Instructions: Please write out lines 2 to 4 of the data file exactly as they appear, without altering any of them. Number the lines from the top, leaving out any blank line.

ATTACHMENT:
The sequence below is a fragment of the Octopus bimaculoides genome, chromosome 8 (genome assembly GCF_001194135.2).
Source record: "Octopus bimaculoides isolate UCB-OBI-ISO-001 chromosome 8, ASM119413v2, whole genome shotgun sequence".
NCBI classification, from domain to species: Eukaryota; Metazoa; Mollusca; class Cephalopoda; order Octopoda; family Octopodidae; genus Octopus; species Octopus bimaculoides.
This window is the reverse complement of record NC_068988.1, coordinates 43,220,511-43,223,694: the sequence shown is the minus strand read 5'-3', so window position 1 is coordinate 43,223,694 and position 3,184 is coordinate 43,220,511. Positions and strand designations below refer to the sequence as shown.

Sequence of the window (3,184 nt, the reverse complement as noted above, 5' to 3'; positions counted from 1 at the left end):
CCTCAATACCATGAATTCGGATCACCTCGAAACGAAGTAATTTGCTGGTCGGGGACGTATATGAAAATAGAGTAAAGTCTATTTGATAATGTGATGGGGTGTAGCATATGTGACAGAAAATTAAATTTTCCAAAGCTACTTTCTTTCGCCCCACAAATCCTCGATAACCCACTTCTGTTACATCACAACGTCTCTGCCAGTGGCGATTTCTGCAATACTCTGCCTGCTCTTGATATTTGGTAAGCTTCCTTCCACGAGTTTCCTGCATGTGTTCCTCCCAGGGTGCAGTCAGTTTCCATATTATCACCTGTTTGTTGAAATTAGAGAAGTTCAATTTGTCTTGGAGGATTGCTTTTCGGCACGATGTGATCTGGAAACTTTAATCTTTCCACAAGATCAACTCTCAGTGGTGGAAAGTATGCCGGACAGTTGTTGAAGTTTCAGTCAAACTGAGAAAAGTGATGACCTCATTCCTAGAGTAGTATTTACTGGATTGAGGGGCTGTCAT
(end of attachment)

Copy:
Source record: "Octopus bimaculoides isolate UCB-OBI-ISO-001 chromosome 8, ASM119413v2, whole genome shotgun sequence".
NCBI classification, from domain to species: Eukaryota; Metazoa; Mollusca; class Cephalopoda; order Octopoda; family Octopodidae; genus Octopus; species Octopus bimaculoides.
This window is the reverse complement of record NC_068988.1, coordinates 43,220,511-43,223,694: the sequence shown is the minus strand read 5'-3', so window position 1 is coordinate 43,223,694 and position 3,184 is coordinate 43,220,511. Positions and strand designations below refer to the sequence as shown.